Father: “My 16-year-old daughter doesn’t feel very at home on her MBO education, but she also doesn’t know what she wants to do then, so she stays. She is doing a theater course that she finds a bit too artistic. She’s talented enough, but she’s not sure she’ll want to work there in the future.
“My offer to look at other further courses together is rejected, because she wants to find out herself, but I see no concrete action. The school year is already coming to an end, there is time pressure, as long as we are not too late already. I’m afraid nothing will happen and she’ll just move on to year two and nothing will change.
“Is it bad that she does a course that doesn’t quite fit? Should I intervene and have her take a career choice test, for example, or let her figure it out herself?”
Marga Akkerman: “Education in the Netherlands is organized in such a way that young people have to choose. In 16-year-olds, however, the development of talents and self-knowledge still goes in all directions. It is therefore too much to ask of your daughter to make a choice for the future now. In addition, 16-year-olds often think that once you have a job, you will do the same job until you retire. That idea makes choosing the right education even more difficult.
“Your daughter can benefit a lot from continuing this theater education. What she learns there, such as public speaking, being able to empathize with all kinds of people, and performing in a team, are generally useful social skills. Given her young age, that basis is more important than the question of what she will ever do with it.
“The fact that she wants to make her own decisions could indicate that she does not want pressure on her learning process. Don’t be too results-oriented. Curiosity and the desire to develop are also important when choosing education and work. That can also be an attitude to life.”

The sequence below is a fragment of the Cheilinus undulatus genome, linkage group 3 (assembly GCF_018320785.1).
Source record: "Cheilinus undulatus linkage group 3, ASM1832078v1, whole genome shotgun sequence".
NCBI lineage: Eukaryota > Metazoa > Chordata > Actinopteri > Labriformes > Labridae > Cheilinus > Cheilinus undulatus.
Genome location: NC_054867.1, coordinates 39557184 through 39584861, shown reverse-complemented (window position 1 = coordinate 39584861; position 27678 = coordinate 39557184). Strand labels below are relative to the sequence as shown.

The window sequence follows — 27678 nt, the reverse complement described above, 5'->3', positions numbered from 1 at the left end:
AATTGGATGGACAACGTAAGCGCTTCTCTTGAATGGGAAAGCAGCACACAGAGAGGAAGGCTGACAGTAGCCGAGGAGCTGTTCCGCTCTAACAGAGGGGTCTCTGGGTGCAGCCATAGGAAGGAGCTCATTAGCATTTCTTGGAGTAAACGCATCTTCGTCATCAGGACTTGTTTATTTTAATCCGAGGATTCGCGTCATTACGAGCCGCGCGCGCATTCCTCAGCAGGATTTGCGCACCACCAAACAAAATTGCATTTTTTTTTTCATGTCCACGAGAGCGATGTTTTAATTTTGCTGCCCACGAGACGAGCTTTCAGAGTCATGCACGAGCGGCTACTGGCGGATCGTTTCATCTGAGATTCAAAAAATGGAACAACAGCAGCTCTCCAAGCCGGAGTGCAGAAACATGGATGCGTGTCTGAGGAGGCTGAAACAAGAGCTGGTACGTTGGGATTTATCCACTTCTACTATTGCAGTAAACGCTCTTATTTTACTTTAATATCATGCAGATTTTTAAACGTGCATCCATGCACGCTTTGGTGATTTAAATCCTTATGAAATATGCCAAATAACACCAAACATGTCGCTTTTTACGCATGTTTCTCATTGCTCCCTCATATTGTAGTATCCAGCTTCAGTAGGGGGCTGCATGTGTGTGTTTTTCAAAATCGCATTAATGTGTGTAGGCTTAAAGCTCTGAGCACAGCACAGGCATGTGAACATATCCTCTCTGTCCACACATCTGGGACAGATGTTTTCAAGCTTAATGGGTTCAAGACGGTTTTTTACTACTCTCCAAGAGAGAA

Be a sparring partner
Jelle Jolles: „It is normal that your daughter does not yet fully know what she wants, given her age she has not yet gained enough experience for that. It is most important that she continues to orient herself broadly and gain experience. Moving on to the second year seems to me to be a good opportunity for her to further orientate herself. Other choices are a plunge into the deep end, and you don’t know if she can swim in that deep. She can make more appropriate choices at a later time. She could do a course in something she also likes.
“A career choice test makes little sense for a hesitant 16-year-old. Such a test does not bring out a kind of ‘core interest’. She still has to develop it completely.
“Many young people who go to college don’t know where to look. The danger of hopping from one study to another is huge. Parents are very important in this process for a child’s thought formation. Ask non-judgmental questions, indicate what she has liked to do since childhood, point out the various training options available, talk to her about the consequences of a choice, such as: what will my day look like later on ? As a sparring partner, not to push a child in a certain direction.”